Traffic solution 1937 style

Judging by recent correspondence, Advertiser readers continue to be concerned with the related questions of the town’s crowded roads and the building of further houses, and I regret to advise readers that I do not have a realistic solution to either problem - I have several unrealistic solutions, but let that pass! So far as house building is concerned, there have been several waves of house building which occurred every few years, all having in common the fact that they were the result of a development plan. It is almost as if people believe that if a building is put up in accordance to a plan, it has a sanctity denied to a building put up without a plan

In Harrogate’s case, the net result of all these decades of plans, has been to bloat the town to the extent it can no longer operate as a single community, but has become a centre surrounded by several almost independent satellites. Can anyone identify even one plan that has entailed a reduction in the town’s housing stock ? The time has come to designate some of our British towns as having reached their maximum desirable sizes, and - as with the city of Bath - ensure that no further housing estates are built on their periphery. Roads are another matter, and I have read with great interest the correspondence from readers such as Murray Trantor, Terry Byrne and others, on this contentious subject.

Proposals for by-pass roads are put to the public regularly, and indeed at one time, Harrogate would simply have gone ahead and built one, but since 1974, and the creation of North Yorkshire County, the town’s council tax payers have been bled white by a precept which according to my last statement has reached eye-watering levels. Take Starbeck, for example.

This week’s illustration shows the route of the proposed by-pass road for Starbeck. Throughout the 1930s, the increasing level of vehicular traffic had caused problems for Starbeck High Street and its hinterland, as well as for the residents on Knaresborough Road between Granby corner and Starbeck. In 1937, Harrogate Council asked Leonard Clarke, the Borough Engineer, to submit proposals for relieving the undesirable situation, which were drawn up by December.

Four schemes were submitted. Scheme one suggested building a road bridge over the Starbeck railway crossing, which would begin at Albert Place and end at Prospect Road. Scheme two suggested tunnelling under the crossing via a single or double arch - just imagine the jams a single-arched tunnel would have caused! Scheme three suggested a road by-pass which would leave Starbeck High Street at Stonefall Avenue, and re-join it at the Methodist Church, via a new bridge over the railway line.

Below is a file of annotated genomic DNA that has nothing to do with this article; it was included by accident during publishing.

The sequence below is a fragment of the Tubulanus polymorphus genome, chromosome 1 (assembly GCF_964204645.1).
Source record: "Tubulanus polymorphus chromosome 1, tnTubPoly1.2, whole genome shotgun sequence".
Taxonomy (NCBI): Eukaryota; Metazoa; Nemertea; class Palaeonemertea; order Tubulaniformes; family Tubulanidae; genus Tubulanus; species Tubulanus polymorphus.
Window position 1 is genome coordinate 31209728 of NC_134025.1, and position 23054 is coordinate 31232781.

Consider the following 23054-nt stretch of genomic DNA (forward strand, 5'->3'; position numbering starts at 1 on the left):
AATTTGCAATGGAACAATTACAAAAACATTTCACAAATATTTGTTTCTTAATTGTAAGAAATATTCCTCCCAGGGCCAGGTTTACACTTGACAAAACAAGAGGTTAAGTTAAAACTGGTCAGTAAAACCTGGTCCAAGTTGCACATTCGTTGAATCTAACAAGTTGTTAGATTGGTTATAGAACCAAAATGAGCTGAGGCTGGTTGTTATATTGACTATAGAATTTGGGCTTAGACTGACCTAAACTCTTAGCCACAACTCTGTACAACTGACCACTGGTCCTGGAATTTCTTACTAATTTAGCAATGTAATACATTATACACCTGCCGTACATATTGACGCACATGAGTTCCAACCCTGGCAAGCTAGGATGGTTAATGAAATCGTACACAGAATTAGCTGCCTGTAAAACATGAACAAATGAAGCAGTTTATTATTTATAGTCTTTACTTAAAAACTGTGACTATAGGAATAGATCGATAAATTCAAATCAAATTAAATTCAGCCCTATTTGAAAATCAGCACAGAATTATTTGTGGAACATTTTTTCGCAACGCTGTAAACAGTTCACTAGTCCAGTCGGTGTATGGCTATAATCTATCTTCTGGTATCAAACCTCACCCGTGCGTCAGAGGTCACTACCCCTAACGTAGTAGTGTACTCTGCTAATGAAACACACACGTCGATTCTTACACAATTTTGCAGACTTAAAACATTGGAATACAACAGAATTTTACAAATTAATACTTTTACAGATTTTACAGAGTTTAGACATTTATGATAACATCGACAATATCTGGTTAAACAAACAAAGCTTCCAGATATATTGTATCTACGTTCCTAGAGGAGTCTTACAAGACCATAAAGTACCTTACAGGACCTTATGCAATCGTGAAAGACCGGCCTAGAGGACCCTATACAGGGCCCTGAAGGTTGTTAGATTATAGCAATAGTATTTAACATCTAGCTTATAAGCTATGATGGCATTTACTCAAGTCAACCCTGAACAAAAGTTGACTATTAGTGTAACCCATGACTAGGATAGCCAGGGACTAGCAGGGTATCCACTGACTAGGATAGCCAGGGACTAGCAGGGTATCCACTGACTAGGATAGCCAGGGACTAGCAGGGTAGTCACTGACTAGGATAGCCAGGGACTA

As none of these three schemes would have relieved the Granby corner to Starbeck part of Knaresborough Road, a fourth proposal was submitted which called for a broad by-pass road from Granby corner to Bogs Lane, terminating at Knaresborough Road near the golf club. It was this last scheme that won the council’s support, although the high cost assessment of £103,000 shook many of the councillors.

Because Harrogate had lost its powers for road building to the West Riding County Council, their sanction was required, along with that of the Minister of Transport. However, it was already the case that the West Riding County Council already had their own proposals for Starbeck, which included a by-pass of the level crossing, so after various adjustments, it was agreed to proceed with the scheme.

Unfortunately, the Second World War got in the way, and the proposals remained on paper. Interestingly enough, one of the most vocal opponents of the by-pass scheme argued that a by-pass would wreck Starbeck’s retail life, and that the new road would be a magnet to house builders who would fill its verges with ribbon development, which brings me back to our present twin problems of housing and roads.

With hindsight, it can be seen that although the proposed Starbeck by-pass would have removed the problem of the level crossing, the faster traffic would simply have moved more efficiently from one bottle-neck to another. As for today, I predict that until we get rid of North Yorkshire, nothing will be done to alleviate our traffic problems.